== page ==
Continuing on about outdated HUB worlds, it will be quite obvious to anyone who plays this game that what is left of the HUB world is much more manageable and just as enjoyable, compared to previous Mario HUB worlds. While it may have been fun to venture about Mushroom Kingdom's castle, Delfino Square, or Rosalina's Observatory, almost everything that could be done in those HUBs can be done on Starship Mario with the exception of various secrets. Besides, since Starship Mario actually moves map to map, the backdrop changes along with the music, but keep in mind, while the backdrop changes, the music never changes when wandering about Starship Mario. It does, however, when a player switches to a different world, while selecting a level. Overall, most people should find this newest alteration to be refreshing and convenient.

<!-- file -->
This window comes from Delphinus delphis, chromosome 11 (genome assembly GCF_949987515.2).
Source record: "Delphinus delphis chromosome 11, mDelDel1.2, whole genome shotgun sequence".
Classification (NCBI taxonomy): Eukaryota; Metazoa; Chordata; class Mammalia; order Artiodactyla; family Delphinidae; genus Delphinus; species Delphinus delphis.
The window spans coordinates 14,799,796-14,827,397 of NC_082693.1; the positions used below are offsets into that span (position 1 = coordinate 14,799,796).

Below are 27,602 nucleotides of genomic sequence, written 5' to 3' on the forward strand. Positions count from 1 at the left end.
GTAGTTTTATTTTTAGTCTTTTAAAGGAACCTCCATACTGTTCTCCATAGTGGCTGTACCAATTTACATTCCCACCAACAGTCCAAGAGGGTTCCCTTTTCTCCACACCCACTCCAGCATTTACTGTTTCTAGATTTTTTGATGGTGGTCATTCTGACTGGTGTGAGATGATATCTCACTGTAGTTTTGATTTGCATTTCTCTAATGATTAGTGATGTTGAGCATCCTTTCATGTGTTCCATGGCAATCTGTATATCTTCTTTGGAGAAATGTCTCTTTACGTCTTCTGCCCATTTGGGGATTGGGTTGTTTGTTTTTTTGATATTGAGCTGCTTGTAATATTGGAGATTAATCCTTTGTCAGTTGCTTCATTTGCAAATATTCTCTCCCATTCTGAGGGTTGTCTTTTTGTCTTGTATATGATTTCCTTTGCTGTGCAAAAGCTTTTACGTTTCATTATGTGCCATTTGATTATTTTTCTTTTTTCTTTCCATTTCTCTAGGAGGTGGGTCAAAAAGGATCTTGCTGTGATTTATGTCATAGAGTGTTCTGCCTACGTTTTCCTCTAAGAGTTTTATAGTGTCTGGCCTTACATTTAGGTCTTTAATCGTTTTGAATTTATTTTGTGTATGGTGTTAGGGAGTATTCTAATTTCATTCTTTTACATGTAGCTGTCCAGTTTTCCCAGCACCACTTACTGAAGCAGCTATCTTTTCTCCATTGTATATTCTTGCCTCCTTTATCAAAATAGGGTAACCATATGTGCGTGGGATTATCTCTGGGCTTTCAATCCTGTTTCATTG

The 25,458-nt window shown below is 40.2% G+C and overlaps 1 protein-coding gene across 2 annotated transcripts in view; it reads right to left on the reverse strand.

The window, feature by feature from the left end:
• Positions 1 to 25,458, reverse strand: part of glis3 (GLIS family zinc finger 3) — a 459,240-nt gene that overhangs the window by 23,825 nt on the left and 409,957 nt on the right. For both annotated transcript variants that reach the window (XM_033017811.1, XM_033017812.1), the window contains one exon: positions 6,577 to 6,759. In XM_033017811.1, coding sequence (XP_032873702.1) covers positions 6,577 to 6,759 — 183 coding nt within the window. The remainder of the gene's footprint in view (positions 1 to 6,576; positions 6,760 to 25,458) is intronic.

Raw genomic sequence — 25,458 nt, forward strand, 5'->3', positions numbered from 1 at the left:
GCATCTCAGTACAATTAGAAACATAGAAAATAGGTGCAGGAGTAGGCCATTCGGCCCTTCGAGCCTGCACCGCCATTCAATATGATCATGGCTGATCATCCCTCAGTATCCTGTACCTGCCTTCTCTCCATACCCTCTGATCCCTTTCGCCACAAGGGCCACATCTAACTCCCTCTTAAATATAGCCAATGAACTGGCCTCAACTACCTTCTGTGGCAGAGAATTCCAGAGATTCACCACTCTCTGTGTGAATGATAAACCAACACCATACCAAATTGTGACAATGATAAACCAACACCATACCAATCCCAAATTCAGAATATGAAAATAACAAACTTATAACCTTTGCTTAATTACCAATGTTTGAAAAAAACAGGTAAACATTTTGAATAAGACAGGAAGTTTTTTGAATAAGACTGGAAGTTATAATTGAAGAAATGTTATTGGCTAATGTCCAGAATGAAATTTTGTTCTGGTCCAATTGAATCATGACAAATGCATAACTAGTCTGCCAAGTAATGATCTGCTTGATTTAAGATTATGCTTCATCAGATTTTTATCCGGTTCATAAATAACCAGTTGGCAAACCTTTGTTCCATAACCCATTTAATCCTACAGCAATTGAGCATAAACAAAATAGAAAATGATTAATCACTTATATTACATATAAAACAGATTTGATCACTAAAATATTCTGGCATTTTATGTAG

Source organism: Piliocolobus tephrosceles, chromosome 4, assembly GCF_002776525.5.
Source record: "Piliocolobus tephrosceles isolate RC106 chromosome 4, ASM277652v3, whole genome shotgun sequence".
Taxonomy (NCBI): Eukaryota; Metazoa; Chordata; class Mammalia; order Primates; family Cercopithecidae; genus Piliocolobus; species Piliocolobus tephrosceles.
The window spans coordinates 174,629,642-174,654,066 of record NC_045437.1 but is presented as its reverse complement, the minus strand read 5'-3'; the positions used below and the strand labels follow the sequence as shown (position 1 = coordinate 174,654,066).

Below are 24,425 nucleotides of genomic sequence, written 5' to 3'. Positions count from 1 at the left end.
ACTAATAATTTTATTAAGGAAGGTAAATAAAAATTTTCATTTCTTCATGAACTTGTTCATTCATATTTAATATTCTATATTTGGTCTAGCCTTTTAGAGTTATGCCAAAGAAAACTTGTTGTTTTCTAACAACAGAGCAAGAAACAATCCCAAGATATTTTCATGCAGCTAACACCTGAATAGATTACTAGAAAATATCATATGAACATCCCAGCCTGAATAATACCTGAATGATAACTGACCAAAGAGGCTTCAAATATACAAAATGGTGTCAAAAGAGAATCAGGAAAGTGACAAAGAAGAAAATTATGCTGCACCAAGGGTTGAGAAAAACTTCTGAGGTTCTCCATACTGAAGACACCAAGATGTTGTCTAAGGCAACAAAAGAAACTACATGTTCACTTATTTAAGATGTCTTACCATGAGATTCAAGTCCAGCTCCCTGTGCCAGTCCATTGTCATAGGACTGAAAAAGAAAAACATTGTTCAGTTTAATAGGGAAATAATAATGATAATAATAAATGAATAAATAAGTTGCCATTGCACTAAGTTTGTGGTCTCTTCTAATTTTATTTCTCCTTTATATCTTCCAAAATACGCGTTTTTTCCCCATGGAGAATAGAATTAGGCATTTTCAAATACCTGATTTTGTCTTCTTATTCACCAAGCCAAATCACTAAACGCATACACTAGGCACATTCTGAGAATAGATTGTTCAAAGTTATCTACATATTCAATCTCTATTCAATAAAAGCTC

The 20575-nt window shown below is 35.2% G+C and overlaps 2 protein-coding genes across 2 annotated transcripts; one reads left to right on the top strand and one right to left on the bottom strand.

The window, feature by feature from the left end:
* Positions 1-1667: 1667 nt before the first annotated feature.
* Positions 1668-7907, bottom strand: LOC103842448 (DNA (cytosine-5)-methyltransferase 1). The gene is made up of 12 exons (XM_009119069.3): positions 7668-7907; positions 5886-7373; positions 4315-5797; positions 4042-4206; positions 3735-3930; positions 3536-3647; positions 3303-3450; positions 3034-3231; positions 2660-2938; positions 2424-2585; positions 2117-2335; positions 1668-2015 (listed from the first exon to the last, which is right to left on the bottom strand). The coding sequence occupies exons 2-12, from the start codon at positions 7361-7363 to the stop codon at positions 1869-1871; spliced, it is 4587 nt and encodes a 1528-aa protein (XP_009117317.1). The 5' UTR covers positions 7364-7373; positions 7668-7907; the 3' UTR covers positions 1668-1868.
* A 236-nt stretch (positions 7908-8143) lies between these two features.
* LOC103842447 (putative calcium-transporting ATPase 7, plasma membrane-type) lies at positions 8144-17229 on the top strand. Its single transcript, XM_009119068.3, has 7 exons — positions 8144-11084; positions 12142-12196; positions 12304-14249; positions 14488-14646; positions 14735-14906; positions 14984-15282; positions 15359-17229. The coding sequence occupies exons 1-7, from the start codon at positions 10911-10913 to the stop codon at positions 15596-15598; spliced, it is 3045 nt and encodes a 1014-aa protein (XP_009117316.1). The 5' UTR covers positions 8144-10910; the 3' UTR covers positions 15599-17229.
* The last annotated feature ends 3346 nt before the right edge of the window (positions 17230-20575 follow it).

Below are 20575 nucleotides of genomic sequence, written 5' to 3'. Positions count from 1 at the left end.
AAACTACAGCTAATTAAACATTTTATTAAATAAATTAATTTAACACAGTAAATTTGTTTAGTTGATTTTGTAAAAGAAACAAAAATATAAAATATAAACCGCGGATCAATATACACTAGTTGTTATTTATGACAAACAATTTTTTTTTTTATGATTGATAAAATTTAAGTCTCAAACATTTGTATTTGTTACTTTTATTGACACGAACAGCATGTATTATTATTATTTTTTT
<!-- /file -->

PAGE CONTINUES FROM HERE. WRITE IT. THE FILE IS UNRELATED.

Another correction Galaxy 2 has made is the streamlining of levels. No longer does anyone through a majority of the game's levels ever have to backtrack or wonder where to travel. While it is true that the original succeeded quite well on this front, Galaxy 2 takes it to a new level with bigger and sometimes more imaginative level design. That is not to say that Galaxy 1 did not accomplish this, but Galaxy 2 does it more often. So, let's backtrack, for anyone that remembers Super Mario Sunshine, while a great game, it often had players wondering how to do various objectives and where to go. With that in mind, the beauty of Galaxy 1 and especially 2 is that it does away with that cumbersome element and just forces the player to rely on pure skill and reaction time, due to its superb level design.